NAS President Peter Wood writes in the New Boston Post on hook-up culture on campus, and its discontents:
As it happens, I am an anthropologist and I take a somewhat off-shore view of how societies regulate and channel human sexual appetites. The main point, as I wrote in a long article in The Weekly Standard last year, is that the choices are consequential for society as well as the individual. Right now we are in the midst of a generations-old unraveling of the social forms that fostered long-term pair-bonding and stable conditions for child rearing.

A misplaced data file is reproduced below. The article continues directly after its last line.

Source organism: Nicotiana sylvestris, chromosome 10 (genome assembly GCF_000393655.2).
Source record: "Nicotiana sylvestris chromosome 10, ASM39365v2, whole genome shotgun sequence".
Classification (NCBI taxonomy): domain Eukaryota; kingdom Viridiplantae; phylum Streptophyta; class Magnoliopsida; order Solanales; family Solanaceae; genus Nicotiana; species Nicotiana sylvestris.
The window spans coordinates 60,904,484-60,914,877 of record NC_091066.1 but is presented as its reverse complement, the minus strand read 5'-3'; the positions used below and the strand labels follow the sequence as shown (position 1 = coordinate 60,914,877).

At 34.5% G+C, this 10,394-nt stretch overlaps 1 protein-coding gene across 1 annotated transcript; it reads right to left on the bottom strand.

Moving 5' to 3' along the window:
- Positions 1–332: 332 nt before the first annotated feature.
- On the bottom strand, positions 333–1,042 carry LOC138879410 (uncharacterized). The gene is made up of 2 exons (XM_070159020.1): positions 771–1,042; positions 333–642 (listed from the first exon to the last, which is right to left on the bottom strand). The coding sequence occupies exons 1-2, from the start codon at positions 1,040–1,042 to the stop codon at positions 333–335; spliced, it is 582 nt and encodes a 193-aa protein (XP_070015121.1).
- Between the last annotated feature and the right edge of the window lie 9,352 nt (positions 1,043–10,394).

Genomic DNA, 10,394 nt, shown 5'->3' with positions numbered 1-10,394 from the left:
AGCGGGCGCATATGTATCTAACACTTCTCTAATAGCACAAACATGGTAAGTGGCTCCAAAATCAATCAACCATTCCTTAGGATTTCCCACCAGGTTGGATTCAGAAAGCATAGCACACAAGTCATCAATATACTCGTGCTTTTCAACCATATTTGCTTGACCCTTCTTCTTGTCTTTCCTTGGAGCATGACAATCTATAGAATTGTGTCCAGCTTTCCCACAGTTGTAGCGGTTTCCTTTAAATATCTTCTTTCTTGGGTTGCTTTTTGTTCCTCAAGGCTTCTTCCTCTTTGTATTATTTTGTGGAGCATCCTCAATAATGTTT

No one really likes to hear this. Our culture right now floats on the pleasant illusion that we can relax or eliminate the taboos on casual sex without facing any significant social costs. Sex is supposed to be harmless fun and self-exploration.
But even if it seems like that for a while, it is never just that. Humans have a profound need for attachment. It wasn’t hard to see that at Bowdoin, where a great many students who hooked up began awakening to regrets after a few years. The “rape crisis” on campus is largely an expression of these regrets writ large.
Dr. Wood's article continues a conversation at the NAS relating to "rape culture" on campus; previous contributions include Glenn Ricketts on "Sexual Misconduct on Campus: Big Report, Little Information" and Peter Wood on "How the Next President Can Fix Higher Education."
Image Credit: Alvesgaspar, Gian Lorenzo Bernini's Apollo and Daphne, cropped.